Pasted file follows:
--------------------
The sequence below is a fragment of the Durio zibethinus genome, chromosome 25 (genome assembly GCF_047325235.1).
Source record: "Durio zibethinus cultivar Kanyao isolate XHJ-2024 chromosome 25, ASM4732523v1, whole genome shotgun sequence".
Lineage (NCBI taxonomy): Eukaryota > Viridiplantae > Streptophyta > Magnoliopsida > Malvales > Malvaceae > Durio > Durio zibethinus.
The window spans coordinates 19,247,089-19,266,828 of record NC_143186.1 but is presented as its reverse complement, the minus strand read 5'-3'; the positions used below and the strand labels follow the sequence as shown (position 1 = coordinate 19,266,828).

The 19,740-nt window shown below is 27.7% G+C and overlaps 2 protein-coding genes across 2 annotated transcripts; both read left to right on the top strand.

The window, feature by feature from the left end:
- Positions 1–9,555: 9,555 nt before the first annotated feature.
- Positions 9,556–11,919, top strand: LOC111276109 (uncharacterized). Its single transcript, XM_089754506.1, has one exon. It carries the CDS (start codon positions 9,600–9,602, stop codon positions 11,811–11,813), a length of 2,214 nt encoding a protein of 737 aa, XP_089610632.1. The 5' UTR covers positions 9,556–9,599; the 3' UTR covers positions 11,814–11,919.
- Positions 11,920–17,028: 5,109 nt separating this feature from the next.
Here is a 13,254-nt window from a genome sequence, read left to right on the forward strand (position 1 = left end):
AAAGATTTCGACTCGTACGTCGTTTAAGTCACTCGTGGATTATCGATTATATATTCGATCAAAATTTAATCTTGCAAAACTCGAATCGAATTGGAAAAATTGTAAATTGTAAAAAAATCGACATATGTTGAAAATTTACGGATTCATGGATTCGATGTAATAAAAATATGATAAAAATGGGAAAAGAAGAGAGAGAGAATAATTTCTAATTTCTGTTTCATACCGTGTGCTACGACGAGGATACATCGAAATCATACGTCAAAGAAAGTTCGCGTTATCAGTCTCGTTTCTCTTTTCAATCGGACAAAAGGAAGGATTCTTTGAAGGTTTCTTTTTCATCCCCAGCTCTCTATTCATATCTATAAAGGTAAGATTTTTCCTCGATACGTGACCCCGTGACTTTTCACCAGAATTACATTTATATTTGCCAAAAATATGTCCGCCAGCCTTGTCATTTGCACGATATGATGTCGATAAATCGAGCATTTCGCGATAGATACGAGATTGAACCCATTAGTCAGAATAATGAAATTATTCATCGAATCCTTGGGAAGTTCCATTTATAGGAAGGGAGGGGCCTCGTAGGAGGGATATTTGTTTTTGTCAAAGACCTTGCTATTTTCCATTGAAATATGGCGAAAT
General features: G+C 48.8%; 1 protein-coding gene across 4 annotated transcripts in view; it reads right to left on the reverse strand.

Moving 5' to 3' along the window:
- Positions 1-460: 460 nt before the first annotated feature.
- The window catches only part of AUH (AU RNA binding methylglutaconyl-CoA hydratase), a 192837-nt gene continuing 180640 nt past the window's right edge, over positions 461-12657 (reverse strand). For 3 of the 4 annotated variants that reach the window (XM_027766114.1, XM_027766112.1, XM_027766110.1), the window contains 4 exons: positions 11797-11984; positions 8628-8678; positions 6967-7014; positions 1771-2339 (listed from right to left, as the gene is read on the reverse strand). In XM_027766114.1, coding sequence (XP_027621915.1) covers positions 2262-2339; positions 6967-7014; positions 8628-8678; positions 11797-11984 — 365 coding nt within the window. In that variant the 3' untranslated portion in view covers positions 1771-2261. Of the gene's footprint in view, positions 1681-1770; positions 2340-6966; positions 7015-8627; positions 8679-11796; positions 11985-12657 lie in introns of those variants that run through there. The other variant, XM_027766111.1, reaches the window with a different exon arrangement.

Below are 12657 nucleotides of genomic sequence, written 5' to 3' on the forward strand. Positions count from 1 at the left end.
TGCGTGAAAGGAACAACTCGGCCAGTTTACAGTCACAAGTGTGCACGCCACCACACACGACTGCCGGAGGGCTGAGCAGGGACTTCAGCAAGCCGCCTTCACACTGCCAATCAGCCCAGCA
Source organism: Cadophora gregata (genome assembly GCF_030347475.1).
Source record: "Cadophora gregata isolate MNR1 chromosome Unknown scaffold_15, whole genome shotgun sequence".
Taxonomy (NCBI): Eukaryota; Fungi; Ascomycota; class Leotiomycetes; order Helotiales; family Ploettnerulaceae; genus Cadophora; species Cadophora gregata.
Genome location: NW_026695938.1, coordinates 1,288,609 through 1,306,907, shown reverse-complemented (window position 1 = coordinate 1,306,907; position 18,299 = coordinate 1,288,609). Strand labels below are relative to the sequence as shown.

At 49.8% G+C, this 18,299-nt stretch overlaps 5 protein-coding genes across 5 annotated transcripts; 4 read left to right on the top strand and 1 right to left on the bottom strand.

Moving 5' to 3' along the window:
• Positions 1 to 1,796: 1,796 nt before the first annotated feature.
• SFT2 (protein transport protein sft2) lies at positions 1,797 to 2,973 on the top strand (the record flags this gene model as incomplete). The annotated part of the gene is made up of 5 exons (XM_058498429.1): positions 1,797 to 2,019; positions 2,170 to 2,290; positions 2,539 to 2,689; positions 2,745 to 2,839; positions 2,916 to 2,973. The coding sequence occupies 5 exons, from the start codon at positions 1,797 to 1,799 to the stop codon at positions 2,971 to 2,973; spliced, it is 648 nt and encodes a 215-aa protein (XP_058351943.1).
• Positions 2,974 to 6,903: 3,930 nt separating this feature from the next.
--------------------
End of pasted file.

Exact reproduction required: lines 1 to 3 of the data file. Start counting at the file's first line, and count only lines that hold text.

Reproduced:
The sequence below is a fragment of the Durio zibethinus genome, chromosome 25 (genome assembly GCF_047325235.1).
Source record: "Durio zibethinus cultivar Kanyao isolate XHJ-2024 chromosome 25, ASM4732523v1, whole genome shotgun sequence".
Lineage (NCBI taxonomy): Eukaryota > Viridiplantae > Streptophyta > Magnoliopsida > Malvales > Malvaceae > Durio > Durio zibethinus.